Chinese, Japanese have better impressions of each other's country
A report released on Thursday shows improving perceptions of Chinese and Japanese of each other's country.
The report prepared by the China International Publishing Group (CIPG) and Japan's Genron NPO shows Chinese respondents held a "very good" or "relatively good" view of Japan, an increase of 9.8% (21.7% to 31.5%) over the past year, while Japanese respondents with similar feelings rose by 3.5% (8% to 11.5%).
The report Chinese respondents with a "negative" impression of Japan dropped by roughly 10% to 66.8% in 2017, while Japanese respondents who have the same impression towards China slid from 91.6% to 88.3%.
The report was released on the sidelines of the 13th"Beijing-Tokyo Forum."
With regard to the prospects of bilateral relations, 28.7% of Chinese respondents and 13.1% of Japanese respondents believe that it would be "better" or "relatively better" than before, improving by 9.1% and 4.3%, respectively.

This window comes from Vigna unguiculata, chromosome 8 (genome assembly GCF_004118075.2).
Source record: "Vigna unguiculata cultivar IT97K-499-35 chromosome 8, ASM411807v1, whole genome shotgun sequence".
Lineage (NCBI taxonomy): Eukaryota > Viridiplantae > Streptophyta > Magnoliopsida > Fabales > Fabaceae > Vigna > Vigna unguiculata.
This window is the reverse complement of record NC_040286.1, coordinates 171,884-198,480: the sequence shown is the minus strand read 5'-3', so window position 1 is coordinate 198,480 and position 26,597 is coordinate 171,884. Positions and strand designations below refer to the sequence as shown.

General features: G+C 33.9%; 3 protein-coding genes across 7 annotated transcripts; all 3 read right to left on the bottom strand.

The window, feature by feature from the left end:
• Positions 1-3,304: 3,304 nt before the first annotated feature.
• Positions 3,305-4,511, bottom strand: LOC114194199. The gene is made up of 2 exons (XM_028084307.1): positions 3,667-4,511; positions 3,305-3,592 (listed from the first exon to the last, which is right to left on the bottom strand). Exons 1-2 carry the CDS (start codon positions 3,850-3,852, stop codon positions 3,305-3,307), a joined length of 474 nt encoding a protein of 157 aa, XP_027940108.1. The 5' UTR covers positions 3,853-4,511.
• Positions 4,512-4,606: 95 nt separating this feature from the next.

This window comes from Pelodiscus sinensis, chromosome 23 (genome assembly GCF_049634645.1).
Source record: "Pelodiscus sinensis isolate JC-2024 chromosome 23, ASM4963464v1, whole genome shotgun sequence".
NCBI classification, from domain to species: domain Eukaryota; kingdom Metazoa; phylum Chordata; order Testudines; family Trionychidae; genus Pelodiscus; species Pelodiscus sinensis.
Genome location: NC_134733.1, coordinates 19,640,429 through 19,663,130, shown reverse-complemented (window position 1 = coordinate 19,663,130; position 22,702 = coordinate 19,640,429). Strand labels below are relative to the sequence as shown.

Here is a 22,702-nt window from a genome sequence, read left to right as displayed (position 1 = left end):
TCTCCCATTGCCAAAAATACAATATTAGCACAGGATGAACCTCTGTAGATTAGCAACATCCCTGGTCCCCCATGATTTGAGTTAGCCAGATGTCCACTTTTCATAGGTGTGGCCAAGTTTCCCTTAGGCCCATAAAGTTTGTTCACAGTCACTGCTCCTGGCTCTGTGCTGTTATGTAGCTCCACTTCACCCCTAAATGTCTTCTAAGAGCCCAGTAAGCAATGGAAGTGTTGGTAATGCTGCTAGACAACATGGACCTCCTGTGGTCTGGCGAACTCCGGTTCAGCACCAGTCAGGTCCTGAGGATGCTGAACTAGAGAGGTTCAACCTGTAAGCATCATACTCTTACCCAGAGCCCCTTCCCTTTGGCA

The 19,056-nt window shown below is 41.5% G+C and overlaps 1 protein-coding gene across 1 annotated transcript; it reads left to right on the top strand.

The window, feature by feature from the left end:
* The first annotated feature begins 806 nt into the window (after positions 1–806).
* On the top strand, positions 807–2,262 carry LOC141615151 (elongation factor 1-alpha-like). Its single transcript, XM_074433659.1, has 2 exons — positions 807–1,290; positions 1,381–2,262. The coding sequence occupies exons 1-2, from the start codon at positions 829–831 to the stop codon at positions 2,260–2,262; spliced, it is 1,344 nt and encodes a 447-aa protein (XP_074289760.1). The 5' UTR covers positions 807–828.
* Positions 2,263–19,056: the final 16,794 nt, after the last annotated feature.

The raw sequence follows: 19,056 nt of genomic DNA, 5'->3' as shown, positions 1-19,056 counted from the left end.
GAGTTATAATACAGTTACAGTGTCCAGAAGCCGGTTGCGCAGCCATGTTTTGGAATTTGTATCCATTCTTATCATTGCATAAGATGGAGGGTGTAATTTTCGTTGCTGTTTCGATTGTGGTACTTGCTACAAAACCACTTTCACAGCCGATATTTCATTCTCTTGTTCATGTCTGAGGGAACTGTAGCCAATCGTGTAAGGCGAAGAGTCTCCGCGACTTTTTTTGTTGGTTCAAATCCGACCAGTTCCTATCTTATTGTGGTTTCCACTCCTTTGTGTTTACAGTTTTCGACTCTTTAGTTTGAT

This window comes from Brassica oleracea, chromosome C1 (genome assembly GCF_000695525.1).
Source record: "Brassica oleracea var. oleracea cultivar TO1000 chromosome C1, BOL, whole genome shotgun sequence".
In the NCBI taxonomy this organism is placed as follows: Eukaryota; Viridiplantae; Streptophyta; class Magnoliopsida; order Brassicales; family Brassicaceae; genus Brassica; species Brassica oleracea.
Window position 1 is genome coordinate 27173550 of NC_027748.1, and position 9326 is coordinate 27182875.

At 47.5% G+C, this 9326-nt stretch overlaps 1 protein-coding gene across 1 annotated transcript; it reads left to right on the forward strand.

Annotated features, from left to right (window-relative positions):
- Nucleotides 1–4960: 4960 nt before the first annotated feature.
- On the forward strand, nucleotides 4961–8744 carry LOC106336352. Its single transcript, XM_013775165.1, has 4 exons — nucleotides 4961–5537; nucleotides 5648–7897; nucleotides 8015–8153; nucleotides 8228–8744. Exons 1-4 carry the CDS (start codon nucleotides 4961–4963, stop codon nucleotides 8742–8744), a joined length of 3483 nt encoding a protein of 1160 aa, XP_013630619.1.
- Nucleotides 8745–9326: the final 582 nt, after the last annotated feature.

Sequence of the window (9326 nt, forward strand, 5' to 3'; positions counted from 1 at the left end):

"The survey's findings coincide with the continuing amelioration of Sino-Japanese ties since early 2017," Wang Gangyi, deputy president of CIPG, said. He added that, aside from better communication at the official level, burgeoning person-to-person exchanges play a vital role in promoting bilateral relations, which was confirmed by the report—38.8% of Chinese respondents and 21.4% of Japanese respondents deemed person-to-person exchanges between the two countries "active."
The report shows that Chinese impressions of Japan were nearly double that of the Japanese side. Wang told the People's Daily that the disparity could be due to concerted efforts on the Chinese side to smoothen bilateral relations, which was echoed by Yasushi Kudo from Genron NPO. Kudo added that the disparity highlighted the need for joint efforts.
According to the report, sensitive issues such as territory and history still loom large in the mutual perception of China and Japan, and remain as the "biggest obstacles" of bilateral ties. A total of 64.7% of Chinese respondents and 66.5% Japanese respondents consider the "Diaoyu Islands issue" to be the "main impeding factor," while 67.4% of Chinese respondents and 46.4% of Japanese respondents cited "historical problems."
Source: People’s Daily